A marked improvement over the previous issue, thanks in large part to the line between reality and Wolverine's hallucinations being more coherently drawn, and in part because the issue is split about 50/50 between Wolverine and a group of X-Men, allowing all the trippy mental stuff some room to breathe. The story is also gaining some more focus, thanks to the revelation that "Terry Adams" isn't a person, it's a place, which helps make the narrative more clear as well. It's still hard to get too worked up over this, however, as the end result is still just another seemingly-random tale of Wolverine's past that seems designed more to let Hama play around with Wolverine's psyche and Texeira to play around some extreme/surrealistic imagery than to actually say or do something with the character, but at least for this chapter, things are lot more readable.

Next Issue
Next week: X-Men #18, X-Force #20, and Excalibur #64!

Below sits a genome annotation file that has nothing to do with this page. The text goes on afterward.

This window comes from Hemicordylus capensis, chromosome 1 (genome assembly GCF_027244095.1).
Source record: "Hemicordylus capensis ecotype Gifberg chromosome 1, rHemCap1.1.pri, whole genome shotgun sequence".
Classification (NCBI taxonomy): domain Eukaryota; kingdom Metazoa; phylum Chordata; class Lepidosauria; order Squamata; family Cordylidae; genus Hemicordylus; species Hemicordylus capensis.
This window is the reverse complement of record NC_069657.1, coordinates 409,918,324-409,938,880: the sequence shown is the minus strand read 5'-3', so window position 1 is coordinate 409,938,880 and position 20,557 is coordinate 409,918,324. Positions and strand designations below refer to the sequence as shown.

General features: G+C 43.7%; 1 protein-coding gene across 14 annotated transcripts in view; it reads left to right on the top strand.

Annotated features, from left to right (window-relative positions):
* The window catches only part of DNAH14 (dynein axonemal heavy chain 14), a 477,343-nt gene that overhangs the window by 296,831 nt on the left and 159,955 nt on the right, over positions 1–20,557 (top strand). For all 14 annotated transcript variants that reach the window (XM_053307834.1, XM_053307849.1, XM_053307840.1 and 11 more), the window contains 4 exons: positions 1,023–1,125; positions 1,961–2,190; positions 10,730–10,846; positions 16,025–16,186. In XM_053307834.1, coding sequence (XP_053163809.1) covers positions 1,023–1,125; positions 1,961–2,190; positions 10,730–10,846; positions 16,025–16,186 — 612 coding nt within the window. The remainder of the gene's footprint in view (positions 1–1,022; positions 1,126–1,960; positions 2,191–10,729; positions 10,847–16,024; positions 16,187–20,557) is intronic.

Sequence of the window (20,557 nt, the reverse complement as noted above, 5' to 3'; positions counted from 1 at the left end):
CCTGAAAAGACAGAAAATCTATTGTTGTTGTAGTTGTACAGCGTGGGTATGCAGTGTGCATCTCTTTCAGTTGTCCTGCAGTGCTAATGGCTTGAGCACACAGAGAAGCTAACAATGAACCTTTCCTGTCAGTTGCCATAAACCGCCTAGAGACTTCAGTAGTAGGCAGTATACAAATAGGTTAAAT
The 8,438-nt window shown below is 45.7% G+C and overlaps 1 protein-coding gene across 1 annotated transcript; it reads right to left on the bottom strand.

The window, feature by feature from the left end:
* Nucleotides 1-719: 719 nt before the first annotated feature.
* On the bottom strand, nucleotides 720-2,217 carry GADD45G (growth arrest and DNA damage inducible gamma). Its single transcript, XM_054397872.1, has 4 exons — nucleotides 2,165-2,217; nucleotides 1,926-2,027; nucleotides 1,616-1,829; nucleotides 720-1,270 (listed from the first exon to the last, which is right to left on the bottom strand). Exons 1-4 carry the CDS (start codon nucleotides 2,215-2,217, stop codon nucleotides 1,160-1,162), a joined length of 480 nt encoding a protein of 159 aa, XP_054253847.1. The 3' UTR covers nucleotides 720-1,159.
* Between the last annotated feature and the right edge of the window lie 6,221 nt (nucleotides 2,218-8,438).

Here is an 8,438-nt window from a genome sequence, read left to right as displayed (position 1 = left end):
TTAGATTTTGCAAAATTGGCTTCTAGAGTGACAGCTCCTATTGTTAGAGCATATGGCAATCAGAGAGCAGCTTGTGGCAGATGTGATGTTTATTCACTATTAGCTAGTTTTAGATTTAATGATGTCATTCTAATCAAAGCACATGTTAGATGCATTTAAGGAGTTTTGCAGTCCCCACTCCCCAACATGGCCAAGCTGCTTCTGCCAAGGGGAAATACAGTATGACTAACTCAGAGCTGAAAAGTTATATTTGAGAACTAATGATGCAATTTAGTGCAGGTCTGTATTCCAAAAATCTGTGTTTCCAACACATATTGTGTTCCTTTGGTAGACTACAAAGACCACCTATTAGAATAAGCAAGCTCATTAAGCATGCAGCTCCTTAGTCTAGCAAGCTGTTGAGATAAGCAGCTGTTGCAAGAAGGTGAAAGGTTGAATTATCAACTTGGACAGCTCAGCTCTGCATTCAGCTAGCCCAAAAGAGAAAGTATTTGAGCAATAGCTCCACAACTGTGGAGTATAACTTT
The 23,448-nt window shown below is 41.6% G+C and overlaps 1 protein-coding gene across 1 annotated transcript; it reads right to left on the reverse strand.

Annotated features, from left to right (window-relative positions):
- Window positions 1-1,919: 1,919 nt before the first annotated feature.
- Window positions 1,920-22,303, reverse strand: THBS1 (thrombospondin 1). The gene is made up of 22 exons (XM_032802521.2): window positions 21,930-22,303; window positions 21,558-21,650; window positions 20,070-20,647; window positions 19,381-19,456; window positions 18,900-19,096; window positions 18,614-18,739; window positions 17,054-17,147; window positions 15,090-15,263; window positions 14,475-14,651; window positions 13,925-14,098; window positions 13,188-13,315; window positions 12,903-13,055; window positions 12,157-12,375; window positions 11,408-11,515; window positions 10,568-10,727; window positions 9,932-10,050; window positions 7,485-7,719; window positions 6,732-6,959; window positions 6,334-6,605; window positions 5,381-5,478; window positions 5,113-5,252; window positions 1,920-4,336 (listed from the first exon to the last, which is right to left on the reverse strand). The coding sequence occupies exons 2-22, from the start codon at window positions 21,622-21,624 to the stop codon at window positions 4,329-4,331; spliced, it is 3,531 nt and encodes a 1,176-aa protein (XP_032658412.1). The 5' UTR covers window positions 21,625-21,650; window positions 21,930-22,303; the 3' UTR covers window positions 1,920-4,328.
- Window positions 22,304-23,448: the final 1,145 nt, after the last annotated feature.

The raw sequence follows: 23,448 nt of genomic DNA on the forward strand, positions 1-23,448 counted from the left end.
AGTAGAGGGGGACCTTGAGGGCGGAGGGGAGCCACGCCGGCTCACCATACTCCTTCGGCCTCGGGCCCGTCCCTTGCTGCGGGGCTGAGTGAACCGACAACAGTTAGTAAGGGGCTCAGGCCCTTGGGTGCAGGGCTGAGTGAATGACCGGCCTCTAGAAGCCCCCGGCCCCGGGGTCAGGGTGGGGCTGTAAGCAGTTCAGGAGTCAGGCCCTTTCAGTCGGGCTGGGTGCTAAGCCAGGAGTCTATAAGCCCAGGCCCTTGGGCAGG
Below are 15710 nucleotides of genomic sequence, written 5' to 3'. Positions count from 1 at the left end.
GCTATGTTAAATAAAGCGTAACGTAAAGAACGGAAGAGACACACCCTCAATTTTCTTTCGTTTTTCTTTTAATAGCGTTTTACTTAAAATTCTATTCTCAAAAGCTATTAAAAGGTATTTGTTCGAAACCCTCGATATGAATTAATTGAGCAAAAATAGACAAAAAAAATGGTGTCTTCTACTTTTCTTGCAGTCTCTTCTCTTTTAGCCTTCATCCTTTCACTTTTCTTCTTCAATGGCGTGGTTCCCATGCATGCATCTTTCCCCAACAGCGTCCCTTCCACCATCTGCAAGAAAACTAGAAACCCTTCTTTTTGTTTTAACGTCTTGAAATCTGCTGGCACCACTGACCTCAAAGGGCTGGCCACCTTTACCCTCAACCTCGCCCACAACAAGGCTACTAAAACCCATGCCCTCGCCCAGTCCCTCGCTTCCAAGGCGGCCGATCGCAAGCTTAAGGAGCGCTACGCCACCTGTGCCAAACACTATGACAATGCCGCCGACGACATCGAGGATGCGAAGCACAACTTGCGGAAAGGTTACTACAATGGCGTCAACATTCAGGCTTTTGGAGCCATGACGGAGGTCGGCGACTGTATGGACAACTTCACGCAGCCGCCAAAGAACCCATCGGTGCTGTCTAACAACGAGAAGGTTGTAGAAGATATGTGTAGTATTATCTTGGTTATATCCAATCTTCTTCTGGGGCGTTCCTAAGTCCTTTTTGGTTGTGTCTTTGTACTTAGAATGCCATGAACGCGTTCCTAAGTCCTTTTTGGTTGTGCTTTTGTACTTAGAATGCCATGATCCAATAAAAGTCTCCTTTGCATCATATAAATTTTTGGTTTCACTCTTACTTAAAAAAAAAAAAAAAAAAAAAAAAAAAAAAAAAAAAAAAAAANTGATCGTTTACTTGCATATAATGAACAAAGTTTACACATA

1. "It's noted that Wolverine's healing factor can't really do anything about thin air (Wolverine's continued need for oxygen being one of his few significant weaknesses at this point)."
    I think the point was that Wolverine's healing factor needed SOME protein and water to work with (IOW, he could die of hunger or thirst).

    1. Yeah, I think drowning/suffocation and starvation are the two most likely ways to kill him (though I think with the latter, it would take much longer than with an ordinary person).

    2. This is a false memory scenario; you can tell from those behind it having made the novice mistake of failing to notice that a Soviet/Russian spaceman obviously would be a cosmonaut.

  2. The world today is based on mobility and efficiency, in the realms of both work and play. Even the way people spend their leisure time is increasingly focused on efficiency and shaving time off of unnecessary functions.